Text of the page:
Severus and the Fall of Rome
Historian Edward Gibbon
blames the 2nd to 3rd century Emperor Septimius Severus for the fall of the Roman Empire because Severus annexed northern Mesopotamia and paid substantial bonuses to his soldiers, thereby placing taxing military and financial burdens on Rome.
"Posterity, who experienced the fatal effects of his maxims and example, justly considered him as the principal author of the decline of the Roman Empire."
Book I Chap. 5 Gibbon's The History of the Decline and Fall of the Roman Empire
Birth and Dates:
Septimius Severus was born in Africa, at Leptis Magna, on April 11, 145, and died in York, on February 4, 211, after reigning for 18 years as Emperor of Rome.
Septimius Severus' father's family was Phoenician with Roman citizenship; his mother's, Italians of the Fulvian gens. Severus' grandfather was a duumvir under Trajan.
Severus' reign was considered bloody, but he also restored stability to Rome, in the aftermath of the reign and murder of Commodus
(of "Gladiator" fame). Soldiers approved of Severus because he gave them bonuses and allowed them to live with their wives (an innovation).
Assumption of Power:
As a military man, Septimius Severus came to Rome with an armed force and assumed the position of emperor, which the Senate officially conferred upon him before he and his forces arrived at the capital on 9 June 193. Severus banished the praetorians who were responsible for the assassination of Severus' predecessor, Pertinax, but then restored the guard, increased their number to 50,000, and invested their commander with great power while diminishing the power of the Senate by many means, including awarding the senatorial stripe to some of his equestrian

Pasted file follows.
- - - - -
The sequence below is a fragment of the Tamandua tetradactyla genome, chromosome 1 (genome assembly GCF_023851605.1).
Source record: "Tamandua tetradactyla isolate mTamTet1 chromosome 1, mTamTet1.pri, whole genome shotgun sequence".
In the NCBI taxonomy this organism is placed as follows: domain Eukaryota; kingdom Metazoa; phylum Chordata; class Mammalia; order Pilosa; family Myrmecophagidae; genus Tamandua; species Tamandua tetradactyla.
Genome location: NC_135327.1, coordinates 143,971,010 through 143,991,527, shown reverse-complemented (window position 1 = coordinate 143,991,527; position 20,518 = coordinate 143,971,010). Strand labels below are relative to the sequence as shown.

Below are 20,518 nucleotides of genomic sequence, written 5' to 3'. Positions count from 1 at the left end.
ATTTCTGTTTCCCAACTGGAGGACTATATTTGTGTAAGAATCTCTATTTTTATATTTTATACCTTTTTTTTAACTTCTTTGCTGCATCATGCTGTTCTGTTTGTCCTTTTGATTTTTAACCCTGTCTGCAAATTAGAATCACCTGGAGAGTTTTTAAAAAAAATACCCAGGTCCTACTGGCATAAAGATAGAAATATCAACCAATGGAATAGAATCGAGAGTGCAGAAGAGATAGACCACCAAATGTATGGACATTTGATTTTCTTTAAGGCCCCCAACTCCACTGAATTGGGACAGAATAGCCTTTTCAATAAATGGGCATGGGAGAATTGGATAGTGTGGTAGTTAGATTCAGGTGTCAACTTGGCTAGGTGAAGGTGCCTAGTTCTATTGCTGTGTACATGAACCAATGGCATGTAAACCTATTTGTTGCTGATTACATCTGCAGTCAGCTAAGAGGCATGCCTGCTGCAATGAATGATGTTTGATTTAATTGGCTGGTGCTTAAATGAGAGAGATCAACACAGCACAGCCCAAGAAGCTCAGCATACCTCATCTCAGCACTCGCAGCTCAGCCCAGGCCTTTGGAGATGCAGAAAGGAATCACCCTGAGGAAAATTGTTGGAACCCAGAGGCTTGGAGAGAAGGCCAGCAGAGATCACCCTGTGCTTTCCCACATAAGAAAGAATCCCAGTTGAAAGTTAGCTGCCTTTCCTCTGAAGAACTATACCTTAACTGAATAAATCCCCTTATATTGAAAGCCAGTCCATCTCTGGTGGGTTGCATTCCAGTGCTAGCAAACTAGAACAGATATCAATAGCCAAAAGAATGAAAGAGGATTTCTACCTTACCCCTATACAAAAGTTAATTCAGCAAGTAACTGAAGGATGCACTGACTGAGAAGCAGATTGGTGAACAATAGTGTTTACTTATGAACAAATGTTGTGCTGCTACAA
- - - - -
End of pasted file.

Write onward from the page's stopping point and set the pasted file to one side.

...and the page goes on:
-rank supporters. Severus adopted formal court practices imported from the East. No longer was it possible to pretend the Senate controlled the emperor rather than the other way around.
Severus successfully campaigned in the East after which he commemorated his victories with a triumphal arch built in 203. While in Rome he held Secular Games.
The governor of Roman Britain successfully appealed to the emperor for help against tribes around the Antonine Wall. Severus died in York while preparing to campaign against the Caledonians.
Septimius Severus was helped in his career by an introduction to Marcus Aurelius
, and entry into the Senate, arranged by one of his cousins. He was a quaestor
in Sardinia, went to Africa as legate, and to Rome as tribune
of the plebs
. Under Commodus
, Septimius Severus was praetor
, then served in Spain, Gaul (where he married Julia Domna
, daughter of the priest of the sun, Julius Bassianus), Syria (where he met the future Emperor Pertinax
), Sicily, and Upper Pannonia (where he served as governor). When Pertinax was assassinated on 28 March 193, Septimius Severus was declared emperor in Pannonia.
Severus' Successors and the Severan Dynasty:
Severus was succeeded by his sons Geta and the fratricidal Caracalla. The Severan Dynasty consisted of Septimius Severus and his sons; then an interlude when Macrinus ruled, and ending with the last two in the dynasty, Elagabalus and Alexander Severus.
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